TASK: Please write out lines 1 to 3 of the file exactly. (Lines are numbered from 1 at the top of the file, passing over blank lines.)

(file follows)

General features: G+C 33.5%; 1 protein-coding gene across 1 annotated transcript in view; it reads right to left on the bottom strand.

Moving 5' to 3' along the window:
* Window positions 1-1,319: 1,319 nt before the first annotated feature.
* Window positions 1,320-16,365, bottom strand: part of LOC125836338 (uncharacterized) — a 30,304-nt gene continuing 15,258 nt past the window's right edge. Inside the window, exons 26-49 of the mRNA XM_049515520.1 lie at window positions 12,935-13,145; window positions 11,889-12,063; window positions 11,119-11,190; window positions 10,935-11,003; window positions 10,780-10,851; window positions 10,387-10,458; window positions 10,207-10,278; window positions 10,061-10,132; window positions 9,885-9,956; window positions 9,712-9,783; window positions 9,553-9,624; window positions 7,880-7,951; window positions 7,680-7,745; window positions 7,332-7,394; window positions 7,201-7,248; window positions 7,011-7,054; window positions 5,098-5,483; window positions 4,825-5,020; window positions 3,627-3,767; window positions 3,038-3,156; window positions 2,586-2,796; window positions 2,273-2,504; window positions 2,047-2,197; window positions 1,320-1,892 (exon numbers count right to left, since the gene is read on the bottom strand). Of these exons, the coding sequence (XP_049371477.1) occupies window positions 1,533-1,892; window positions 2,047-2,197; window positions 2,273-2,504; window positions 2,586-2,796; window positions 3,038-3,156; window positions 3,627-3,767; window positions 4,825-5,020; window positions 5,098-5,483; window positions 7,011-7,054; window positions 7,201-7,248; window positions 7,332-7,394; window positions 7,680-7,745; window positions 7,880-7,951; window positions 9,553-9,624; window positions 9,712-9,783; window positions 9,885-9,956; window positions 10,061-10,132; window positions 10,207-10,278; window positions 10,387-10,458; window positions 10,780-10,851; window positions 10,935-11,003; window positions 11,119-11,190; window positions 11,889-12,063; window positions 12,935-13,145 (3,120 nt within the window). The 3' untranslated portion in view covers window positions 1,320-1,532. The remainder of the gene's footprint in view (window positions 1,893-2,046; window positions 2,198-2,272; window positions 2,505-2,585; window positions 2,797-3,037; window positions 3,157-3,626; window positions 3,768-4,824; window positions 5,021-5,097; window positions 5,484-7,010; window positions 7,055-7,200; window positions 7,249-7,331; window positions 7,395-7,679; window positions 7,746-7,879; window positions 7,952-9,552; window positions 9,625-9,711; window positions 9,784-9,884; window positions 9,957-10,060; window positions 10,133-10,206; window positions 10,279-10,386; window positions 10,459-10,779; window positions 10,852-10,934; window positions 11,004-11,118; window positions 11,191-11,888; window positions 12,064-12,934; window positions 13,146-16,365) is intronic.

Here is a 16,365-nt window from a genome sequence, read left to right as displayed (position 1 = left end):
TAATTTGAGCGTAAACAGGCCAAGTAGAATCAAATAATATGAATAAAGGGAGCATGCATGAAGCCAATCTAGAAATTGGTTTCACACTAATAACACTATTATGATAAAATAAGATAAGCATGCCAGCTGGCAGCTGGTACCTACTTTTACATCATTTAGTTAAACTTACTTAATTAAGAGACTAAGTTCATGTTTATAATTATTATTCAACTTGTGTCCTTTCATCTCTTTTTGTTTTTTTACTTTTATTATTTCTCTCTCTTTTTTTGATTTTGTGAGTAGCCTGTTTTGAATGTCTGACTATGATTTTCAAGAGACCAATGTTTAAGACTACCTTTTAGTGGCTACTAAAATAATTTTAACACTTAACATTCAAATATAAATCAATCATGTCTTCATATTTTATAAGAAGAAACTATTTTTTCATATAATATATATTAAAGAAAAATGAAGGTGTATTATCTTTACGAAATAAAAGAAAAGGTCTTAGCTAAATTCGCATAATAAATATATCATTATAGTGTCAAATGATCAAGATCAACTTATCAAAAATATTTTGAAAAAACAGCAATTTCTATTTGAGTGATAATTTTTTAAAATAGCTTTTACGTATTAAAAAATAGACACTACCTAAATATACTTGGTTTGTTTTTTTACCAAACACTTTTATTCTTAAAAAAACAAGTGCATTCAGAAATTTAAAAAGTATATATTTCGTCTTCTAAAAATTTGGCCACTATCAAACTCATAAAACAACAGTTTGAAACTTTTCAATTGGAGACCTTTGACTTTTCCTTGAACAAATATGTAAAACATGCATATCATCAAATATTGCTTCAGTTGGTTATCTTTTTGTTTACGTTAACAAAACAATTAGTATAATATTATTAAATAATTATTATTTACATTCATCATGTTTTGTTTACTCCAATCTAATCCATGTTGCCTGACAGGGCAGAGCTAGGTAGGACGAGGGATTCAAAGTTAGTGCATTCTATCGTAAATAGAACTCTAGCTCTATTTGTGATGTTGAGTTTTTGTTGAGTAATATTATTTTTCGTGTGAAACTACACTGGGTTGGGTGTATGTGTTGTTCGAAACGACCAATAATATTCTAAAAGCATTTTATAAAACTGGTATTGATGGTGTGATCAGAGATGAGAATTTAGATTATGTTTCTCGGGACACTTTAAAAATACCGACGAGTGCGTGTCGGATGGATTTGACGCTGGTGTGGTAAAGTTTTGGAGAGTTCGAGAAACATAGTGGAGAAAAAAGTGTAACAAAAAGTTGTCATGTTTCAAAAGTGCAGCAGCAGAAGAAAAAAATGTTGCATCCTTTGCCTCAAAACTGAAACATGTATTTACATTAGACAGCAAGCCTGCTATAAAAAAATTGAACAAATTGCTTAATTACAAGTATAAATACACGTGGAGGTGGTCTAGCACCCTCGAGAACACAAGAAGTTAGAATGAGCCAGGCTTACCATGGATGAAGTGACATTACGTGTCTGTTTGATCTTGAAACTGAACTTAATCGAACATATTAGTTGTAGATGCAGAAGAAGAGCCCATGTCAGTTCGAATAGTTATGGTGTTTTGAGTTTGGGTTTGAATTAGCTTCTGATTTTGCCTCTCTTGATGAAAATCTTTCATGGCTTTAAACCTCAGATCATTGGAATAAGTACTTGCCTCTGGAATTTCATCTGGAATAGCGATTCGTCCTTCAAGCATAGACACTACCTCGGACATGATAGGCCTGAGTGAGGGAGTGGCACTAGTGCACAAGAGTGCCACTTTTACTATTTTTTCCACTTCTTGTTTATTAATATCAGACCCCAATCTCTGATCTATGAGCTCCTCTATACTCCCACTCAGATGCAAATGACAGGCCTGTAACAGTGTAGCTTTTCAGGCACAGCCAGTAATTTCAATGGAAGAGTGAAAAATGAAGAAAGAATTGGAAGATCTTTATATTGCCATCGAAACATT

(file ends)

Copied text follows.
General features: G+C 33.5%; 1 protein-coding gene across 1 annotated transcript in view; it reads right to left on the bottom strand.

Moving 5' to 3' along the window:
* Window positions 1-1,319: 1,319 nt before the first annotated feature.